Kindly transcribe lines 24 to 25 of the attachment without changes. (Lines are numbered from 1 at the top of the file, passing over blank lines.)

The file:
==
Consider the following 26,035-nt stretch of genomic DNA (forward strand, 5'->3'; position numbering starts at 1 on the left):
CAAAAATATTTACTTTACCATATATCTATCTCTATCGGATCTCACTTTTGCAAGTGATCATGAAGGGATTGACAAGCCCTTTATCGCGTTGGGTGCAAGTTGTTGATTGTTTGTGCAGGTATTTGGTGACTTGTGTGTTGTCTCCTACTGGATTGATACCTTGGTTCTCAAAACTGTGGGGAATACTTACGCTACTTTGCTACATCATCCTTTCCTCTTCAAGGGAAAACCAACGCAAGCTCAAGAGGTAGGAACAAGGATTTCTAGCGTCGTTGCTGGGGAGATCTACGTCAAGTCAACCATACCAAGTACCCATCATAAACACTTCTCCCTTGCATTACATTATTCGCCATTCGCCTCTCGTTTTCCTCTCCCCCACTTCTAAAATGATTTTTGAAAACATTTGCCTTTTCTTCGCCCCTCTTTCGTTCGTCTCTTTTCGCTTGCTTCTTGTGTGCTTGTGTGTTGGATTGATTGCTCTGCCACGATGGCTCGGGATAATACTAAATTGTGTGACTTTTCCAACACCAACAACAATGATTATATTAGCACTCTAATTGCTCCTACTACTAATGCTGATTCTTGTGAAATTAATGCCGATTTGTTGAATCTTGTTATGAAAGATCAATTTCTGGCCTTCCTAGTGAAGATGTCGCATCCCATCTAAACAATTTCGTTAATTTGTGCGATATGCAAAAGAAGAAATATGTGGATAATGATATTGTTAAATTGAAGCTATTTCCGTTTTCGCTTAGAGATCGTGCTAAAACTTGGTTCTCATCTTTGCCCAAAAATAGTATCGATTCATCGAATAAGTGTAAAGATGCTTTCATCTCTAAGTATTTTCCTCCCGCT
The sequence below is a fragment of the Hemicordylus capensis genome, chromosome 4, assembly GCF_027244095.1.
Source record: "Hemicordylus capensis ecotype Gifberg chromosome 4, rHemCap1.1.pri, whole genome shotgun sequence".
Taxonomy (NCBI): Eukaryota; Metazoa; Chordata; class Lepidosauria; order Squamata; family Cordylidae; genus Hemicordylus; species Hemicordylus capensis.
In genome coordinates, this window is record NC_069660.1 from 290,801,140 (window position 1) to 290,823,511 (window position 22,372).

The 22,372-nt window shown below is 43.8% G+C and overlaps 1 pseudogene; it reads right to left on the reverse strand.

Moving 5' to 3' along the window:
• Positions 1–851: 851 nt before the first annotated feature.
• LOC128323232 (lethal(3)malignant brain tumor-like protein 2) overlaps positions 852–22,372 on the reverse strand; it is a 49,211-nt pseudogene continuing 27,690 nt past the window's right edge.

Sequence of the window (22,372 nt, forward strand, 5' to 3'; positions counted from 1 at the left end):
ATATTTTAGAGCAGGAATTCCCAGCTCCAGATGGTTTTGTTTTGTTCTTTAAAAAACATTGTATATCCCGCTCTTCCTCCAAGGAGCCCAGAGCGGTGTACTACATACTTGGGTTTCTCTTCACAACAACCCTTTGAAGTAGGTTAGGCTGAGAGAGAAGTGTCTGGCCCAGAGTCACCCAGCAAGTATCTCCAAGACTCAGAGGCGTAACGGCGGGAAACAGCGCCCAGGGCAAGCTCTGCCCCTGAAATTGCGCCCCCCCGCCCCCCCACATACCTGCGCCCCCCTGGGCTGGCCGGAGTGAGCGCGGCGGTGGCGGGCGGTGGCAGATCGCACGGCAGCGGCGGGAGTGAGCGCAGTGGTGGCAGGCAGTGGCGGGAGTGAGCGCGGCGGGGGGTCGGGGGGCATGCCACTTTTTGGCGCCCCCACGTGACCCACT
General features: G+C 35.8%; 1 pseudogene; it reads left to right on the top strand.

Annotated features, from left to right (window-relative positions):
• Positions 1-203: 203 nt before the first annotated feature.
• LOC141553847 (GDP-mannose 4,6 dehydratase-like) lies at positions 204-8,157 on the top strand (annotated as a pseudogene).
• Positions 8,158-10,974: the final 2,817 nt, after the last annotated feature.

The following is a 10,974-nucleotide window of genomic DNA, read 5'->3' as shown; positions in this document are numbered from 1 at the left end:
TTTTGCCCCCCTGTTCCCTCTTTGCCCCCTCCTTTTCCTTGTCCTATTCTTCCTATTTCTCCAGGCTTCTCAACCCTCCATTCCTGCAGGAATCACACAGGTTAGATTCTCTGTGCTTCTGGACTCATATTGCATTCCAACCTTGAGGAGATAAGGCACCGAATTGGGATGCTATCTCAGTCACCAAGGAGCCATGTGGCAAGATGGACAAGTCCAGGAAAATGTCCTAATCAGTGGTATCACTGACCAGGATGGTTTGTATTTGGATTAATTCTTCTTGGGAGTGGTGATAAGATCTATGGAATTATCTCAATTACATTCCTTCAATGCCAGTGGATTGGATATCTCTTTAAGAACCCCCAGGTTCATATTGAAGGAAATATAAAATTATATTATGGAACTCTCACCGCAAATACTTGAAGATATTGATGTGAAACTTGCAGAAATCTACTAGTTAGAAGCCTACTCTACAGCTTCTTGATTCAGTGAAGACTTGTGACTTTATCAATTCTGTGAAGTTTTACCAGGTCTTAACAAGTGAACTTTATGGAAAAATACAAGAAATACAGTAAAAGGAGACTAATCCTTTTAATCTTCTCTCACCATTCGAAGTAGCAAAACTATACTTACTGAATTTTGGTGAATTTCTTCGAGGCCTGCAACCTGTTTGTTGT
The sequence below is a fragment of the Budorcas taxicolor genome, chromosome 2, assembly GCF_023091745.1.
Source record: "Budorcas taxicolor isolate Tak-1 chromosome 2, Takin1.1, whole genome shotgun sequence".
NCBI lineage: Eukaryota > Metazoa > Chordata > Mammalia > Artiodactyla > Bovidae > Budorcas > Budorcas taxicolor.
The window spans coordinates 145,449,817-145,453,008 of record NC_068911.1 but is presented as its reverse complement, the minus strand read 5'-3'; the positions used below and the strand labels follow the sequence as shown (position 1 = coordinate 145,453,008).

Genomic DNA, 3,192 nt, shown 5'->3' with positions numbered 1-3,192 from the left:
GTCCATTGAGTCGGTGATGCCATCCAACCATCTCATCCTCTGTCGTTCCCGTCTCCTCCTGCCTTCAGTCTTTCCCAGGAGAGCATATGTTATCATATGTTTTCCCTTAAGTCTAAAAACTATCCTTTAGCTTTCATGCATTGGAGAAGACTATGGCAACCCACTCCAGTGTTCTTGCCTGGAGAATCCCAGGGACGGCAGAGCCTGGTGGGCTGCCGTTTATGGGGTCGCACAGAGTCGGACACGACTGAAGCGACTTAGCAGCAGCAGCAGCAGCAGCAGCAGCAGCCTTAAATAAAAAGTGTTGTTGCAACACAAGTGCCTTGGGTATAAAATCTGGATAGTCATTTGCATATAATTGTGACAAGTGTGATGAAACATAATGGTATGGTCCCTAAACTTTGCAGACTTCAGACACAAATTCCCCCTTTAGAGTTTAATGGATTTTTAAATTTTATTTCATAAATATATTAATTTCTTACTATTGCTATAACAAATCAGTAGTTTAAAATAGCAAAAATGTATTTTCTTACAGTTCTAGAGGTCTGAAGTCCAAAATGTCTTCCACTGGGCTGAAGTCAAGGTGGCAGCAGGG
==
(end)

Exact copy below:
Genomic DNA, 3,192 nt, shown 5'->3' with positions numbered 1-3,192 from the left:
GTCCATTGAGTCGGTGATGCCATCCAACCATCTCATCCTCTGTCGTTCCCGTCTCCTCCTGCCTTCAGTCTTTCCCAGGAGAGCATATGTTATCATATGTTTTCCCTTAAGTCTAAAAACTATCCTTTAGCTTTCATGCATTGGAGAAGACTATGGCAACCCACTCCAGTGTTCTTGCCTGGAGAATCCCAGGGACGGCAGAGCCTGGTGGGCTGCCGTTTATGGGGTCGCACAGAGTCGGACACGACTGAAGCGACTTAGCAGCAGCAGCAGCAGCAGCAGCAGCAGCCTTAAATAAAAAGTGTTGTTGCAACACAAGTGCCTTGGGTATAAAATCTGGATAGTCATTTGCATATAATTGTGACAAGTGTGATGAAACATAATGGTATGGTCCCTAAACTTTGCAGACTTCAGACACAAATTCCCCCTTTAGAGTTTAATGGATTTTTAAATTTTATTTCATAAATATATTAATTTCTTACTATTGCTATAACAAATCAGTAGTTTAAAATAGCAAAAATGTATTTTCTTACAGTTCTAGAGGTCTGAAGTCCAAAATGTCTTCCACTGGGCTGAAGTCAAGGTGGCAGCAGGG